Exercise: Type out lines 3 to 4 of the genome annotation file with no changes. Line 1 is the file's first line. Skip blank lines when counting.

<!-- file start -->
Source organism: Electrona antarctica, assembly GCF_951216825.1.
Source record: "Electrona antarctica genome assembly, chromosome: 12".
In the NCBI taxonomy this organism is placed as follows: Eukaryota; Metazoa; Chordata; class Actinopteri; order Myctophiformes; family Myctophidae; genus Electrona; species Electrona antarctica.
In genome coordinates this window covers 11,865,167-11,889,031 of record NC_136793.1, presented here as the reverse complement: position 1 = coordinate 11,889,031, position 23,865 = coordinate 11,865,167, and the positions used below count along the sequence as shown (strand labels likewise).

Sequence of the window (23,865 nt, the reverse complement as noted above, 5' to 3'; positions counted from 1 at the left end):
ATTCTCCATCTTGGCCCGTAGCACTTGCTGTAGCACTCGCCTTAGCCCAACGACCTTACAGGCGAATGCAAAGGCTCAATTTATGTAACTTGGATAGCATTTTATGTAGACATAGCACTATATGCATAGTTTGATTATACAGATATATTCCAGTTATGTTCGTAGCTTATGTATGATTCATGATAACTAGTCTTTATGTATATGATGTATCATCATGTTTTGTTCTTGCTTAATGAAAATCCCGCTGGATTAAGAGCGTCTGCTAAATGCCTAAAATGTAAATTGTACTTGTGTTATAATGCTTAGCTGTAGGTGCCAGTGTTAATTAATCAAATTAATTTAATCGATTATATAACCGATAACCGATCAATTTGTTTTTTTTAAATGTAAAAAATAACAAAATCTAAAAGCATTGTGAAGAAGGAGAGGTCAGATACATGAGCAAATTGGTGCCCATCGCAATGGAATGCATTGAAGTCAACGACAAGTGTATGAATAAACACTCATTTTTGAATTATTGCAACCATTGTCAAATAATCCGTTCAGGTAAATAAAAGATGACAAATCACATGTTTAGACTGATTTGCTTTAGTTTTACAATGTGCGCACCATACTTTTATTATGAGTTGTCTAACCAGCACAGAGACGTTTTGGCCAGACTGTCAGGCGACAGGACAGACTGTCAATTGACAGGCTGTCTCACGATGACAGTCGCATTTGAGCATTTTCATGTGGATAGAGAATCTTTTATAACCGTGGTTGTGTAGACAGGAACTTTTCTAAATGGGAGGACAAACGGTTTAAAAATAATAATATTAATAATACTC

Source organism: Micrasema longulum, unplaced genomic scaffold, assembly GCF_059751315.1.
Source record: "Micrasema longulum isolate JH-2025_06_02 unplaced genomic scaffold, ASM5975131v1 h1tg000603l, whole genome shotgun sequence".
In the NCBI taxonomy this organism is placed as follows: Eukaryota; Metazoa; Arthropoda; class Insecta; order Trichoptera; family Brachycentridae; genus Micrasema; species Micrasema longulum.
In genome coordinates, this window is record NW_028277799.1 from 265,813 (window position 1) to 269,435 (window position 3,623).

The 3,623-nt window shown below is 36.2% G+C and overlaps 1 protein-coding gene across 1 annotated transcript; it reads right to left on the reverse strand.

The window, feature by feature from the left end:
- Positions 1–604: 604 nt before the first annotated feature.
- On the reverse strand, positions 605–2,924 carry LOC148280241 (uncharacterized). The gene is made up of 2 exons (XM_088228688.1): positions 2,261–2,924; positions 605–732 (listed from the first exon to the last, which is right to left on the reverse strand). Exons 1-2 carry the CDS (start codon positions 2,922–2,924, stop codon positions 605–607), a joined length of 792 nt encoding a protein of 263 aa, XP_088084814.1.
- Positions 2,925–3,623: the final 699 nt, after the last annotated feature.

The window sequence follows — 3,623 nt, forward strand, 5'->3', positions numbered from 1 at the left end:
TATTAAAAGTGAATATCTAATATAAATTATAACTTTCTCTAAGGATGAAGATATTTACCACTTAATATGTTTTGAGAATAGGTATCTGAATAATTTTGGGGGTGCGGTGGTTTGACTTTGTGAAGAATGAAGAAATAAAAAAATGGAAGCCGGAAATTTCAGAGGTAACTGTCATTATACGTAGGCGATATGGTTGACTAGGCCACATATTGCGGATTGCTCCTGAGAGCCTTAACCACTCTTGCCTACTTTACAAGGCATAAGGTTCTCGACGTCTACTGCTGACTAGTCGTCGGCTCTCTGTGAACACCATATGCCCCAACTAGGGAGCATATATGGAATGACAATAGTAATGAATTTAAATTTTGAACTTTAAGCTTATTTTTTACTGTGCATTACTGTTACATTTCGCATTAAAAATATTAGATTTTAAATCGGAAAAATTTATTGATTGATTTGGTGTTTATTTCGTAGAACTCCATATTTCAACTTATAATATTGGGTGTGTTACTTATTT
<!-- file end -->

In the NCBI taxonomy this organism is placed as follows: Eukaryota; Metazoa; Chordata; class Actinopteri; order Myctophiformes; family Myctophidae; genus Electrona; species Electrona antarctica.
In genome coordinates this window covers 11,865,167-11,889,031 of record NC_136793.1, presented here as the reverse complement: position 1 = coordinate 11,889,031, position 23,865 = coordinate 11,865,167, and the positions used below count along the sequence as shown (strand labels likewise).